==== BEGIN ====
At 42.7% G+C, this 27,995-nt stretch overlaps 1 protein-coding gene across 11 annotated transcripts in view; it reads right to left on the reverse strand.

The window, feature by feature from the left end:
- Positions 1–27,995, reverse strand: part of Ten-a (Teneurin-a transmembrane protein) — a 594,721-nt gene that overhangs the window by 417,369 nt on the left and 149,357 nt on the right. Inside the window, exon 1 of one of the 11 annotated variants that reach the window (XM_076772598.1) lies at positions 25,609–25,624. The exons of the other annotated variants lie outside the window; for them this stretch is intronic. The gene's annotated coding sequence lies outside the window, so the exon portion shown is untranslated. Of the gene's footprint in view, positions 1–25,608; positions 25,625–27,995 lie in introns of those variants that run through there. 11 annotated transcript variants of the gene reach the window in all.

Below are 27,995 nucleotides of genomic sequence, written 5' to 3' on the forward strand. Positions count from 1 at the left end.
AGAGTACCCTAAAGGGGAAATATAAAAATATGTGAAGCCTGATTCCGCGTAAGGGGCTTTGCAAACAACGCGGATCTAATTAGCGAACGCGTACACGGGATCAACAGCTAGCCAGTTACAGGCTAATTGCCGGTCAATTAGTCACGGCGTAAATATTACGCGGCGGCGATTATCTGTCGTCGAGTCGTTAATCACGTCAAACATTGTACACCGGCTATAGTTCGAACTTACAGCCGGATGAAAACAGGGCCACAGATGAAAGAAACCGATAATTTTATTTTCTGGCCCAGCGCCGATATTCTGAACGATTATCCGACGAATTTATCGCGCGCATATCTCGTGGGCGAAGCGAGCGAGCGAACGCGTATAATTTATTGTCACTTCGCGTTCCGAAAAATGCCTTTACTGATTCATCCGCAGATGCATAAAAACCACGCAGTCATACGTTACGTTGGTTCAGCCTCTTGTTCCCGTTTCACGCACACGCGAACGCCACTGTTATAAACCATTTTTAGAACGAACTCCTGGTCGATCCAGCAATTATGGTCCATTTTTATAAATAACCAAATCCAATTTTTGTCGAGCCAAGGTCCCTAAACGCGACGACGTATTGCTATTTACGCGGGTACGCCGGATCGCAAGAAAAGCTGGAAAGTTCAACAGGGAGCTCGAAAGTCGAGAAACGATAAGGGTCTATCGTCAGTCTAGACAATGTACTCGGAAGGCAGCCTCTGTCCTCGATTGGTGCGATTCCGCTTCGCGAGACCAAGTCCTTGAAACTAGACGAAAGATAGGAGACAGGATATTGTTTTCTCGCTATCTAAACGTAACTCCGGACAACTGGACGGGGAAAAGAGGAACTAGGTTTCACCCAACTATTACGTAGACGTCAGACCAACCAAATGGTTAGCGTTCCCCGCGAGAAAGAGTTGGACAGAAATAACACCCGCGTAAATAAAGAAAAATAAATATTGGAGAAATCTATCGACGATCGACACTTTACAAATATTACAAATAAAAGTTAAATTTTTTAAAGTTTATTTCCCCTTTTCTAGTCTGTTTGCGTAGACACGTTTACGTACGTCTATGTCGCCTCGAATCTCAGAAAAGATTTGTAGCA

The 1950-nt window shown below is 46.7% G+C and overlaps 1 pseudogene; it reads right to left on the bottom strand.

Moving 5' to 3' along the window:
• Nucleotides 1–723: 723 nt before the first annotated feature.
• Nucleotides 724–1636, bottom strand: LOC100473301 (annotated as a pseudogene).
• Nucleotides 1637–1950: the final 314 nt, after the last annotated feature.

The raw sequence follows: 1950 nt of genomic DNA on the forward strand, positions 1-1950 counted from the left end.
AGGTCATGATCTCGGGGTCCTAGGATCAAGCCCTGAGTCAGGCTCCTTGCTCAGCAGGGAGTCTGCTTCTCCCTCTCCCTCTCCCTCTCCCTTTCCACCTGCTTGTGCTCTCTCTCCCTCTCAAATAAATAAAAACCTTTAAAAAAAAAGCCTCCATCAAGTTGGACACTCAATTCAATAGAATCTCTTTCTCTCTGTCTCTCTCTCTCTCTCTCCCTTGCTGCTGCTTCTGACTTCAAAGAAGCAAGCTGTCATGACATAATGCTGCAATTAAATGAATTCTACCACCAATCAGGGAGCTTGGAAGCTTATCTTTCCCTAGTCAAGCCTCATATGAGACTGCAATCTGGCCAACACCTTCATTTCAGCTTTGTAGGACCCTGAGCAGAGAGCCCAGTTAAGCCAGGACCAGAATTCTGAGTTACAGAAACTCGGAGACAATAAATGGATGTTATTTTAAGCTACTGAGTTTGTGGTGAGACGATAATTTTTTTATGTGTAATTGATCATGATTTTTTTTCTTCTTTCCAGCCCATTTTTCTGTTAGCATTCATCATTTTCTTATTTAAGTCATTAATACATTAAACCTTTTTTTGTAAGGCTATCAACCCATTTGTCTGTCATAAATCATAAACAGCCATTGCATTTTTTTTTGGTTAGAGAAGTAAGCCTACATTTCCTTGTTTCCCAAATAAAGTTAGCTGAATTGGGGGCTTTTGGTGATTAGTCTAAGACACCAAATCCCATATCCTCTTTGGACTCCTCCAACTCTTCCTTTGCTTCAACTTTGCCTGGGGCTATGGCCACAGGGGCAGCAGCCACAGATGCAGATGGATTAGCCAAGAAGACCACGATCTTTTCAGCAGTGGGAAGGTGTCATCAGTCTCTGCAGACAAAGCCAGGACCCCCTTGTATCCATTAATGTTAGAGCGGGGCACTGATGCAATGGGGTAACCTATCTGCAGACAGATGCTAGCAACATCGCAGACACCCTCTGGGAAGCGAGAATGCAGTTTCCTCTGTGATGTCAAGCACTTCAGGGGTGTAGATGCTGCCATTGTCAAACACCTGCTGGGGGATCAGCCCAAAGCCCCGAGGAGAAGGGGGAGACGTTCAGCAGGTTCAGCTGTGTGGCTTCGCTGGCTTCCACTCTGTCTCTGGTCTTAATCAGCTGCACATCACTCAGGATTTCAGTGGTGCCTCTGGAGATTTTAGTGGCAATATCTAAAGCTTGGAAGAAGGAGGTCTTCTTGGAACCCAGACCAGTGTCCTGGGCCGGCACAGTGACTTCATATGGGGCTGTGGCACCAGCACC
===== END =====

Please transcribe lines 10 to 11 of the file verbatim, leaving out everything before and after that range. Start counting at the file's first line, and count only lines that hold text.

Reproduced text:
• Nucleotides 1637–1950: the final 314 nt, after the last annotated feature.

The raw sequence follows: 1950 nt of genomic DNA on the forward strand, positions 1-1950 counted from the left end.